What is a Denture?
We all hope our natural teeth will last a lifetime. But sometimes this is not a possibility and we end up having some or all of our natural teeth removed for many different reasons. Sometimes it is because of gum disease, injuries/facial trauma, decay/cavities. Whatever the reason, our dentists can offer several options to restore oral function by replacing missing teeth and improve overall appearance, restoring a very natural appearing smile. When we begin losing teeth as adults it causes facial muscles to sag, making us look and feel older. Dentures allow us to restore these facial features, make it easier to eat and speak, while also improving your smile
Thanks to advances in polymer science, most dentures are now made with extremely high-quality, durable materials that make them stronger and more comfortable.
There are a wide variety of dentures available for individuals who are missing some or all of their teeth.
What is a Partial Denture?
Partial dentures replace only the missing teeth and attach to the remaining natural teeth with clasps or mechanical components known as attachments (precision and semi-precision partial dentures, also called attachment partial dentures.) Partial dentures are also made with extremely high-quality, durable materials that make them stronger and more comfortable.
Our dentists will help you decide what type of denture and treatment plan are best for you.
Partial dentures replace only some of the teeth and attach to the remaining natural teeth with clasps or mechanical components known as attachments (precision and semi-precision partial dentures, also called attachment partial dentures.) Your dentist or prosthodontist (a dentist who specializes in restoring and replacing teeth) will help you decide what type of denture and treatment plan are best for you.
Denture Types Defined
Types of dentures:
- Immediate- This removable denture is inserted on the same day that the remaining teeth are removed. Your dentist will take measurements and make models of your jaw during a preliminary visit. You don’t have to be without teeth during the healing period but may need to have the denture relined or remade after your jaw and tissue have healed.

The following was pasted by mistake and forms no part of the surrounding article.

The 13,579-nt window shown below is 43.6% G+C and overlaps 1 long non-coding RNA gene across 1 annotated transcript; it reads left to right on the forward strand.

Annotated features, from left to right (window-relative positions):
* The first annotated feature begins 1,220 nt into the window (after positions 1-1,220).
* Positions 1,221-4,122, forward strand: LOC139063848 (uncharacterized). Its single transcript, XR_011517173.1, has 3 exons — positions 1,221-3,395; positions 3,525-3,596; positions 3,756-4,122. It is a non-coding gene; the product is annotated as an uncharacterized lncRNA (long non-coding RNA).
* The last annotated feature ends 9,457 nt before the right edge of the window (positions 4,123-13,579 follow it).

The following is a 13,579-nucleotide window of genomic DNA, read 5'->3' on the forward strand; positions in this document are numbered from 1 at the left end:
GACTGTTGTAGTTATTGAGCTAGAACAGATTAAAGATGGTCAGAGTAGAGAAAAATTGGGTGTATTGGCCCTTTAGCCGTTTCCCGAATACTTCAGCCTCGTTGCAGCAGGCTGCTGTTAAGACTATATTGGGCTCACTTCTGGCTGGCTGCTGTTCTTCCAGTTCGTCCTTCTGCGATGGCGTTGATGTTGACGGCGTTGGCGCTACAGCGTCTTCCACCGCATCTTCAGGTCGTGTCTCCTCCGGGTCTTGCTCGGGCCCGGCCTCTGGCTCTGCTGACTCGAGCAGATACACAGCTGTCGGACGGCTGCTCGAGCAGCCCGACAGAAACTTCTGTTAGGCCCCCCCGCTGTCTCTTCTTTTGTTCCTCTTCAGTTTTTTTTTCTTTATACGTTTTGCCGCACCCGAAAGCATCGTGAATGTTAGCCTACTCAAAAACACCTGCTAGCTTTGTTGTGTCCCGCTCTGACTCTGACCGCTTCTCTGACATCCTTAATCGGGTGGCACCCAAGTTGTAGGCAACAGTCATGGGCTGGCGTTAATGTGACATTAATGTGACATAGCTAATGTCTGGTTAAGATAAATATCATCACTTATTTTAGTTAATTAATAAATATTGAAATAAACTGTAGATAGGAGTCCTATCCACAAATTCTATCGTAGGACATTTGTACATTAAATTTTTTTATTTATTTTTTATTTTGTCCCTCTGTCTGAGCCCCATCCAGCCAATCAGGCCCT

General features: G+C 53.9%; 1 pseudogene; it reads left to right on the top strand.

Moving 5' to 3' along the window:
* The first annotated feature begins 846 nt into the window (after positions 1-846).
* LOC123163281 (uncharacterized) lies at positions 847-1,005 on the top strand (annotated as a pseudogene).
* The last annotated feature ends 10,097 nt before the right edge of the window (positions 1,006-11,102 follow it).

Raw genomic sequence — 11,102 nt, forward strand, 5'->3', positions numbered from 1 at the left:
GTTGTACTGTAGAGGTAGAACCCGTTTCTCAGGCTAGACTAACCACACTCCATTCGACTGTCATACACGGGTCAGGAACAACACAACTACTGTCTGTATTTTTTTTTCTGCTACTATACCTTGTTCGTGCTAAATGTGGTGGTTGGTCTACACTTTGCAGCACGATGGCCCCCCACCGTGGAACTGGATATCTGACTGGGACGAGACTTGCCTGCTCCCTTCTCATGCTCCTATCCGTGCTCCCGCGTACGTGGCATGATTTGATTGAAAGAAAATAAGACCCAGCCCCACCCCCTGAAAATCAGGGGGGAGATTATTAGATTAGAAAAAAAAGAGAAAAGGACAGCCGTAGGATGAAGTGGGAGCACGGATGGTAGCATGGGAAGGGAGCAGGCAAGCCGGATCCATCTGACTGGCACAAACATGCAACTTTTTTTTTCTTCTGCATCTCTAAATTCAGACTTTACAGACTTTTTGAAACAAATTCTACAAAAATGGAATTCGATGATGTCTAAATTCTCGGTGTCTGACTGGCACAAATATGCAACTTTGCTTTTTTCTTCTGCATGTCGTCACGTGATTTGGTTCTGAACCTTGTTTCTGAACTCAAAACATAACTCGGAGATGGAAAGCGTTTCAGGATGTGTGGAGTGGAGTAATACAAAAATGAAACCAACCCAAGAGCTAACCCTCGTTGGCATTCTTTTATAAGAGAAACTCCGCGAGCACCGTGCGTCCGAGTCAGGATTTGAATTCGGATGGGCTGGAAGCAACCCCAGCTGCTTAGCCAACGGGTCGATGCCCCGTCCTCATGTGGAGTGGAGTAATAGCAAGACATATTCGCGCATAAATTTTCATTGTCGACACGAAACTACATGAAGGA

- Conventional- This full removable denture is made and placed in your mouth after all teeth are/have been removed and tissues have had time to heal, which may could take several months.
- Overdenture. Sometimes some of your teeth can be saved to preserve your jawbone and provide stability and support for the denture. An overdenture fits over a small number of remaining natural teeth after they have been prepared by your dentist. Implants can serve the same function, too.
Getting your Dentures: The Process
Getting your Dentures: The Process
- The types of treatments needed before dentures can be placed and the amount of time those treatments take will vary depending upon a person’s overall oral health, the number, and location of missing teeth, and the type of denture selected to replace those teeth. These treatments can include:
- Impressions or molds of the contour of the mouth are used as a model for the denture
- Extractions to remove any unhealthy teeth
- Implant surgery for those receiving implant overdentures
- Adjustments to achieve the best fit and level of comfort once dentures are placed.
Individuals who require extractions or implant surgery will need to wait several weeks for the mouth to heal before dentures can be placed. For some people, a temporary or “immediate” denture can be placed in the mouth on the same day extractions are performed, and worn until the permanent denture is fitted.
What to Expect: Getting Used to Your Dentures
It takes some time to get used to the feeling of dentures in your mouth, after which you should be able to comfortably eat, speak, and smile. The following is normal when complete dentures are initially placed in the mouth:
- A feeling of fullness in the mouth, face, lips, and/or cheeks, which will subside quickly.
- Temporary minor changes in speech sounds, which will be more apparent to you than to others.
- Tip: Speaking slowly and enunciating precisely helps the tongue and facial muscles adapt more quickly.
- Changes in chewing patterns while getting used to the jaw movements required for chewing with dentures, which may take several weeks.
- Tip: Start with small pieces of soft food, gradually increasing the food’s firmness, and chew food on both sides of the mouth simultaneously with only your back teeth. A small amount of denture adhesive may help to stabilize your dentures.